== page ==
28 November -
Jing Hong, China – Na Teuy Laos (by bus)
I was still not
well, and as I’d previously cycled the route on the way North I
decided to take the bus further to Laos (Ernest cycled on
alone). So, that morning I set off for the regional bus station
in search of a bus heading to the Laos border. This time I was
lucky again and easily found a bus that would take me and the
bike. It was another long and tiring day on the bus.
As things go,
border rules change all the time. As I approached the visa
office I noticed a new sign on the window listing all the
countries that cannot get visas at the border any more (these
were mostly African countries). It was with sigh of relief that
I did not spot South Africa’s name amongst them. (what a time to
tell you, as by now you have already been stamped out of China
but can not enter Laos, what do they want you to do? Camp in no
mans land for the rest of your life?). It reminded me of how
important it is to always check the border crossing details
before I head out. The crossing into Laos was, however, very
easy, just a case of filling in a form, presenting them with a
mug shot, paying your money and a few minutes later you had your
visa. I only arrived at the first small town in Laos at 17h00.
It was good to be
back in Laos, the difference was immediately visible. Chickens
were sold next to the road in woven baskets. Wooden houses on
stilts, children, ducks and goats wandering across the road. In
general things are just a lot less organized than in China. I
found a room and prepared myself for the long cycle south to
29 November -
Na Teuy – Luang Nam Tha - 38km
It was a cool
misty morning as I left. I took route 3, which is a fairly new
road and was in a good condition. It was mostly downhill to
Luang Nam Tha and much closer than what I had expected.
friendly kids come running as soon as they spot a foreigner,
constantly shouting “Sabai Dee, falang” and waving – or they
just stare in amazement at the crazy woman on a bike.
I arrived early in
Luang Nam Tha. As I wanted to do a short walk in the Nam Ha
National Park I took a room and booked myself on a one-day trek
into the park for the following day.
Luang Nam Tha is a
real sleepy village with a handful of shops, loads of
back-packer type guesthouses and restaurants, a bank and post
office. The night market, as usual, sold cheap eats and was a
good place to pick up a bite before going to bed.
30 November -
Luang Nam Tha
The 3-day hike
would have been rather nice but it was a bit pricy and I settled
for the 1-day walk. It was a small group of 4 who set off in a
tuk-tuk to the start of the hike.
It was wonderful
to walk in the forest with steep downs and steep ups, past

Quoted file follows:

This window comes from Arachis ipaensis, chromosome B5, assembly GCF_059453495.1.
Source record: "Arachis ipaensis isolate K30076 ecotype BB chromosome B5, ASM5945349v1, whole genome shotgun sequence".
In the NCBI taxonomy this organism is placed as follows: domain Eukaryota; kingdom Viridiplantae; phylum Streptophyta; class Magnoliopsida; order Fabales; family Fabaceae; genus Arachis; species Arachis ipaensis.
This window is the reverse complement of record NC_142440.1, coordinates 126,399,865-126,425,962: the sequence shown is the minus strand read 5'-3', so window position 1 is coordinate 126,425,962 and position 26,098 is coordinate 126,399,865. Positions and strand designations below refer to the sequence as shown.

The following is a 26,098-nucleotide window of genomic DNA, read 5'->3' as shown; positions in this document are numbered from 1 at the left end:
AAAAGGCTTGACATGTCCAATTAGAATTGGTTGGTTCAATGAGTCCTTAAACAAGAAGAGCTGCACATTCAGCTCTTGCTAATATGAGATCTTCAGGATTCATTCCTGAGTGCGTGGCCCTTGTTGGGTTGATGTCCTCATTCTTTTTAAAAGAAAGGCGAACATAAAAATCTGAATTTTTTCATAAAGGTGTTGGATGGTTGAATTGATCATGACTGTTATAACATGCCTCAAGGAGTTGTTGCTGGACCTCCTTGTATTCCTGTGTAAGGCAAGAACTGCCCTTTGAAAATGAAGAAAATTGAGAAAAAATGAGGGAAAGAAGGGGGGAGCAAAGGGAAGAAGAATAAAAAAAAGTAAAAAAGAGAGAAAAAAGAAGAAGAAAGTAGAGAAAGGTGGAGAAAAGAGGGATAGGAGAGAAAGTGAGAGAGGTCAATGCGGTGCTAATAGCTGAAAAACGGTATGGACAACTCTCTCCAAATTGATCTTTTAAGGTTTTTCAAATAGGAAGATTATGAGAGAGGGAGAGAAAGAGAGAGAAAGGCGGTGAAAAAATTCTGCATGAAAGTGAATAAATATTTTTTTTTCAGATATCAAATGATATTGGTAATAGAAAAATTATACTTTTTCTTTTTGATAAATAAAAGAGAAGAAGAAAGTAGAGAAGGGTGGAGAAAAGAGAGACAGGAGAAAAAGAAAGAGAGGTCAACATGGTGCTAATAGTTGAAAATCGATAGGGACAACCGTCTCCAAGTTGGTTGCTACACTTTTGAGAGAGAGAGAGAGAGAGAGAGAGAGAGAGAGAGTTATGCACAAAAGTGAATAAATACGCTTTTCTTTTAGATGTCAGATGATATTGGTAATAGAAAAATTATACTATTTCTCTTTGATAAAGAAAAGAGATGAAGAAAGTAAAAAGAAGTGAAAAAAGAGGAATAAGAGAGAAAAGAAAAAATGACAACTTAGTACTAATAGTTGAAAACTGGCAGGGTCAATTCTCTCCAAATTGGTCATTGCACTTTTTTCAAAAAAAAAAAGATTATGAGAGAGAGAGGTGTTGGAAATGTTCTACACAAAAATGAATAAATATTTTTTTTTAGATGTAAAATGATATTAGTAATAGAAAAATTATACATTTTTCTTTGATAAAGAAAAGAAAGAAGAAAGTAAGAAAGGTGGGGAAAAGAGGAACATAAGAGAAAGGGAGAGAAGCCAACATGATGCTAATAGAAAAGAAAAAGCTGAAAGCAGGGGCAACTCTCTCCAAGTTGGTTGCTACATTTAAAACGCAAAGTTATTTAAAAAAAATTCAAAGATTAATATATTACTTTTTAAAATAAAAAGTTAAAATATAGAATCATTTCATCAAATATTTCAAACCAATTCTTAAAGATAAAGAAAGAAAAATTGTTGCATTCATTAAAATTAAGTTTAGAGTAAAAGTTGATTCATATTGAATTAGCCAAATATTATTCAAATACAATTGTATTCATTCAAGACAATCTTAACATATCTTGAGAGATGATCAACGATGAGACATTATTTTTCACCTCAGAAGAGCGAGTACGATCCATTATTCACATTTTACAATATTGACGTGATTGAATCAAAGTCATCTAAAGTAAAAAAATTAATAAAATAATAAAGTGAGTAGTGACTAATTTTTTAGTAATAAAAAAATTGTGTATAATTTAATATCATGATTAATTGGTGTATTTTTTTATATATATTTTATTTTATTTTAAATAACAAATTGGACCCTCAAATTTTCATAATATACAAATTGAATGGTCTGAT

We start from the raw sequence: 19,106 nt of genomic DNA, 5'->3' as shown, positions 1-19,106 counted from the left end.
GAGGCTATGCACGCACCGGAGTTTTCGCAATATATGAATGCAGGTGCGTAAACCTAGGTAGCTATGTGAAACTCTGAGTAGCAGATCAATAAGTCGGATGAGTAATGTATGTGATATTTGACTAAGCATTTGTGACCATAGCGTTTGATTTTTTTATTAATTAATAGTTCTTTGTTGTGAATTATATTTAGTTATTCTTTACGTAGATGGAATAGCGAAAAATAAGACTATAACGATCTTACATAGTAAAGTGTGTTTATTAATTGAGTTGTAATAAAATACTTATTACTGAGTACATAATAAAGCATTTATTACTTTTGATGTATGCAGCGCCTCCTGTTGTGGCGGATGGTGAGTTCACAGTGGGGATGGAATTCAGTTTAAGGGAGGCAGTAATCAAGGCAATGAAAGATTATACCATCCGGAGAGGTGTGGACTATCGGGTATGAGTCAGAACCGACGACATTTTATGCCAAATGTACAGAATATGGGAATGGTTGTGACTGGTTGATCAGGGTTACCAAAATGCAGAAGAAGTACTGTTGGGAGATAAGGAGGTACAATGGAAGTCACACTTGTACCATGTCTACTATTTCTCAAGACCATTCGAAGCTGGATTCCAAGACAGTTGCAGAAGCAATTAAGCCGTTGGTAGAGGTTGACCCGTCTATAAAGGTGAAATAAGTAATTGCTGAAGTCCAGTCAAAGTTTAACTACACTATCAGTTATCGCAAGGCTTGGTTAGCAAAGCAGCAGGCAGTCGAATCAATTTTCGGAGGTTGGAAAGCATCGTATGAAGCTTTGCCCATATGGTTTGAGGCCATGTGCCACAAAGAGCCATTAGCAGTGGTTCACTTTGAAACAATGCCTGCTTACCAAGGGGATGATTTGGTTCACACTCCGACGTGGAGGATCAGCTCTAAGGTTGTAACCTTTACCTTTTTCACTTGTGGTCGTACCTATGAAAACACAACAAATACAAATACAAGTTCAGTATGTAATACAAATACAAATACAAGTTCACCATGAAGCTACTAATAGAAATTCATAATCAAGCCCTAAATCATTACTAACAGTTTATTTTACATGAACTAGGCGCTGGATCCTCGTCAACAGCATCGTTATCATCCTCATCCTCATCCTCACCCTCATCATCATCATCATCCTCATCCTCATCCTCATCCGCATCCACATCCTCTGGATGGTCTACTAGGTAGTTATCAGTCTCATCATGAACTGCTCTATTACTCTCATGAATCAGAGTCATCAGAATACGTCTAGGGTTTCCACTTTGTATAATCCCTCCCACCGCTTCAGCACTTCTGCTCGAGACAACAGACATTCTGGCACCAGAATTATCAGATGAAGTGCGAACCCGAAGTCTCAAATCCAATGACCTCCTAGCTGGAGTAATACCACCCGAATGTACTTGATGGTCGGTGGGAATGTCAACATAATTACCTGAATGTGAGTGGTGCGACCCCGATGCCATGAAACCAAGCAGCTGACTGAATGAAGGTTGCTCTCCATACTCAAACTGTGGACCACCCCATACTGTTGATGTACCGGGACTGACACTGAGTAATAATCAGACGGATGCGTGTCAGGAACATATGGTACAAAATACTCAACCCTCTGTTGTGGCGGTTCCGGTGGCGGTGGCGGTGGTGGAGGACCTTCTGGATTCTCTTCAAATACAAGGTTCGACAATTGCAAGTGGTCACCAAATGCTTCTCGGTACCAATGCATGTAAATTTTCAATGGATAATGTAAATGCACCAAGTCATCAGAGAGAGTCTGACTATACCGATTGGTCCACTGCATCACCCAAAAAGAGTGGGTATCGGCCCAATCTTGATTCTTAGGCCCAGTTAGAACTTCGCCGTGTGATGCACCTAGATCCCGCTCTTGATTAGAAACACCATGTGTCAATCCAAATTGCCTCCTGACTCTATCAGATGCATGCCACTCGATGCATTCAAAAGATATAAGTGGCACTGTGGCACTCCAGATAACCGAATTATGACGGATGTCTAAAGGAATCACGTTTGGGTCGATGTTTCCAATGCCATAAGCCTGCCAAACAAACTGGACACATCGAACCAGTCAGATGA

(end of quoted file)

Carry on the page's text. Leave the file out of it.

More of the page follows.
waterfalls and through thick indigenous forests. We were even
given a traditional lunch of sticky rice and vegetables. The
hike ended in a small hilltop village where we had some tea and
some of the famous Lao Whiskey (moonshine) - it truly took your
1 December -
Luang Nam Tha – Vieng Phoukha - 61km
The morning mist
lay thick in the valley as I left. It was a short but scenic
road with mountains on both sides of the road, covered in thick
dense forest. Most of the way was downhill so all in all a very
enjoyable ride. Along the way a met another female cyclist on a
2 month cycling holiday in South East Asia. After a short chat
we went our separate ways again.
Along the way I
spotted a cave and decided to explore a bit, the cave had a
“Keeper” who collected a fee for guiding me through the cave.
Good thing as well, as it was black as night in there and at
least the keeper had a torch (albeit a bit weak).
I arrived in Vieng
Phoukha at around lunch time and found a wonderful Guest House
right on the river with wooden bungalows on stilts overlooking
the river. It was so peaceful and the landlady was so friendly
that I decided to stay for the night.
I ordered a
vegetable soup from her humble kitchen and what a meal that
was! That evening I ordered more food, this time vegetables
(mostly water spinach fried in a wok with soy bean sauce, garlic
and chillies) and sticky rice. Now sticky rice is the main
stable in Lao and eaten with virtually anything. It is so sticky
that one has to tear it apart, roll it in a ball and then dip it
in your food. It’s served in a woven basket or wrapped in a
banana leaf, very filling and very chewy.
2 December -
Vieng Phouka to Houei Xai - 122km
I knew it was
going to be a long slow day so I got going fairly early, at
least by my standards. First I was given breakfast and then I
was on my way. After the early morning mist burnt off, it became
the most beautiful sunny day. There were a few nasty hills along
the way and the road deteriorated and became gravel in parts,
making it rather dusty. I pushed on regardless as I wanted to
reach the border town of Houei Xai that afternoon.
I met 3 more
cyclist heading north, we chatted for a while and then, after
wishing each other Godspeed, we went our respective ways. The
road was scenic again (like all of Lao) and it was a pleasure to
be out on the bike. I cycled past numerous villages, rivers and
valleys. Rivers are the main bathing spot in villages and in
early afternoon it’s a noisy affair with kids laughing and
squealing as the whole village is there to take their daily
I arrived in Houei
Xai at around 17h00, sweaty and dusty and found the fist room
available. I was fairly tired and did little else but get some
food, shower and relax on the bed.
3 December -
Houei Xai is a
rather small village with just about one street, filled with
guest houses and street food stalls. I handed in my laundry and
spent the day strolling along the Mekong River. That evening
Ernest eventually caught up to me - hot, dusty and sweaty after
a long day on the bike.
4 December -
Another day in
little Houei Xai, not much to do but watch the sun set over the